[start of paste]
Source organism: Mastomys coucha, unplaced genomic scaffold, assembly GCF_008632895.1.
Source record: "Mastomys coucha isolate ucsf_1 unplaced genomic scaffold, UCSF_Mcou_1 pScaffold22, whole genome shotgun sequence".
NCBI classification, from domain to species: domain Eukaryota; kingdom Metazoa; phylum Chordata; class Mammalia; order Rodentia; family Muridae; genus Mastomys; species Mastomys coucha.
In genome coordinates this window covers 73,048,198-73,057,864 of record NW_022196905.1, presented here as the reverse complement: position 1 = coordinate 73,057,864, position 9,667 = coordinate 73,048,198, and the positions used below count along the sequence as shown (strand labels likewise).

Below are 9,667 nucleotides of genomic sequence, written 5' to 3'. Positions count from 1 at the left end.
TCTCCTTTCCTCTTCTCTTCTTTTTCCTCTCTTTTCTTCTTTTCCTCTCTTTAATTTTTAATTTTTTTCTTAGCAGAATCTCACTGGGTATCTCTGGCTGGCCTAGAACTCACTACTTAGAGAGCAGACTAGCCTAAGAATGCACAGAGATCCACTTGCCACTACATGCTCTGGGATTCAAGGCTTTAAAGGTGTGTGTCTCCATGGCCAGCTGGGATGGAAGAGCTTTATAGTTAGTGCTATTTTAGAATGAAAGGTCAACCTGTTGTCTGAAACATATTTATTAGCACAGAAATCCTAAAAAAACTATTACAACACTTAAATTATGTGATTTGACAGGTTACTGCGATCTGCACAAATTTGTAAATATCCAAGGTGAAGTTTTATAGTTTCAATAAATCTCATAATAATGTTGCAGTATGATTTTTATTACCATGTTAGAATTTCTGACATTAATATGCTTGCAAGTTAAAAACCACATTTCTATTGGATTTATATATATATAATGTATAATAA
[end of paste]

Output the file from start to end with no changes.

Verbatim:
Source organism: Mastomys coucha, unplaced genomic scaffold, assembly GCF_008632895.1.
Source record: "Mastomys coucha isolate ucsf_1 unplaced genomic scaffold, UCSF_Mcou_1 pScaffold22, whole genome shotgun sequence".
NCBI classification, from domain to species: domain Eukaryota; kingdom Metazoa; phylum Chordata; class Mammalia; order Rodentia; family Muridae; genus Mastomys; species Mastomys coucha.
In genome coordinates this window covers 73,048,198-73,057,864 of record NW_022196905.1, presented here as the reverse complement: position 1 = coordinate 73,057,864, position 9,667 = coordinate 73,048,198, and the positions used below count along the sequence as shown (strand labels likewise).

Below are 9,667 nucleotides of genomic sequence, written 5' to 3'. Positions count from 1 at the left end.
TCTCCTTTCCTCTTCTCTTCTTTTTCCTCTCTTTTCTTCTTTTCCTCTCTTTAATTTTTAATTTTTTTCTTAGCAGAATCTCACTGGGTATCTCTGGCTGGCCTAGAACTCACTACTTAGAGAGCAGACTAGCCTAAGAATGCACAGAGATCCACTTGCCACTACATGCTCTGGGATTCAAGGCTTTAAAGGTGTGTGTCTCCATGGCCAGCTGGGATGGAAGAGCTTTATAGTTAGTGCTATTTTAGAATGAAAGGTCAACCTGTTGTCTGAAACATATTTATTAGCACAGAAATCCTAAAAAAACTATTACAACACTTAAATTATGTGATTTGACAGGTTACTGCGATCTGCACAAATTTGTAAATATCCAAGGTGAAGTTTTATAGTTTCAATAAATCTCATAATAATGTTGCAGTATGATTTTTATTACCATGTTAGAATTTCTGACATTAATATGCTTGCAAGTTAAAAACCACATTTCTATTGGATTTATATATATATAATGTATAATAA